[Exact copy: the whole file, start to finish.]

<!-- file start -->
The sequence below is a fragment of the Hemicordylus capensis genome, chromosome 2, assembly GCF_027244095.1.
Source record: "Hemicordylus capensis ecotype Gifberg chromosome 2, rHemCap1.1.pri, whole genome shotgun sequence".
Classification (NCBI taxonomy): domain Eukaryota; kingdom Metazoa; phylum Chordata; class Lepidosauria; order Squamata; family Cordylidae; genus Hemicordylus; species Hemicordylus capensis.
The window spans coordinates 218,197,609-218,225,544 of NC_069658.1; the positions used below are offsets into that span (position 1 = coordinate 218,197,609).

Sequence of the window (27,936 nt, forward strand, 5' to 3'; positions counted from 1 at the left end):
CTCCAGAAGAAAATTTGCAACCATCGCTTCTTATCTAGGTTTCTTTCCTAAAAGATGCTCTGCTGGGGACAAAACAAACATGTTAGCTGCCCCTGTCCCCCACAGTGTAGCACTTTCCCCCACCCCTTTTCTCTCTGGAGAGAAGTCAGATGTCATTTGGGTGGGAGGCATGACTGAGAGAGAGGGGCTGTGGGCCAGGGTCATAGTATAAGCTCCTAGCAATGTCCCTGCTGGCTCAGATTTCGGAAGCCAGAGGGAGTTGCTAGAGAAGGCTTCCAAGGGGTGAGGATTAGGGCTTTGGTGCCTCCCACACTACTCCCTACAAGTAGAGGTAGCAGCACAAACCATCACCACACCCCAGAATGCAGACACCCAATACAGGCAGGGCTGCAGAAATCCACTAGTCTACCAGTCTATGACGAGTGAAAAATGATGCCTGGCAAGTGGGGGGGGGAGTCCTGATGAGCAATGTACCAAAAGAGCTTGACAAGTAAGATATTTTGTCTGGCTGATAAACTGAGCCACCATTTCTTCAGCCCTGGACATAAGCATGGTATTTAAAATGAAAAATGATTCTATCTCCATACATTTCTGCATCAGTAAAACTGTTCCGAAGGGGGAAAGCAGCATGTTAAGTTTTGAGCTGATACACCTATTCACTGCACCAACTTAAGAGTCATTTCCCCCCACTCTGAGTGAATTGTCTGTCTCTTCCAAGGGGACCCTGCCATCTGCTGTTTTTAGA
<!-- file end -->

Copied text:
The sequence below is a fragment of the Hemicordylus capensis genome, chromosome 2, assembly GCF_027244095.1.
Source record: "Hemicordylus capensis ecotype Gifberg chromosome 2, rHemCap1.1.pri, whole genome shotgun sequence".
Classification (NCBI taxonomy): domain Eukaryota; kingdom Metazoa; phylum Chordata; class Lepidosauria; order Squamata; family Cordylidae; genus Hemicordylus; species Hemicordylus capensis.
The window spans coordinates 218,197,609-218,225,544 of NC_069658.1; the positions used below are offsets into that span (position 1 = coordinate 218,197,609).

Sequence of the window (27,936 nt, forward strand, 5' to 3'; positions counted from 1 at the left end):
CTCCAGAAGAAAATTTGCAACCATCGCTTCTTATCTAGGTTTCTTTCCTAAAAGATGCTCTGCTGGGGACAAAACAAACATGTTAGCTGCCCCTGTCCCCCACAGTGTAGCACTTTCCCCCACCCCTTTTCTCTCTGGAGAGAAGTCAGATGTCATTTGGGTGGGAGGCATGACTGAGAGAGAGGGGCTGTGGGCCAGGGTCATAGTATAAGCTCCTAGCAATGTCCCTGCTGGCTCAGATTTCGGAAGCCAGAGGGAGTTGCTAGAGAAGGCTTCCAAGGGGTGAGGATTAGGGCTTTGGTGCCTCCCACACTACTCCCTACAAGTAGAGGTAGCAGCACAAACCATCACCACACCCCAGAATGCAGACACCCAATACAGGCAGGGCTGCAGAAATCCACTAGTCTACCAGTCTATGACGAGTGAAAAATGATGCCTGGCAAGTGGGGGGGGGAGTCCTGATGAGCAATGTACCAAAAGAGCTTGACAAGTAAGATATTTTGTCTGGCTGATAAACTGAGCCACCATTTCTTCAGCCCTGGACATAAGCATGGTATTTAAAATGAAAAATGATTCTATCTCCATACATTTCTGCATCAGTAAAACTGTTCCGAAGGGGGAAAGCAGCATGTTAAGTTTTGAGCTGATACACCTATTCACTGCACCAACTTAAGAGTCATTTCCCCCCACTCTGAGTGAATTGTCTGTCTCTTCCAAGGGGACCCTGCCATCTGCTGTTTTTAGA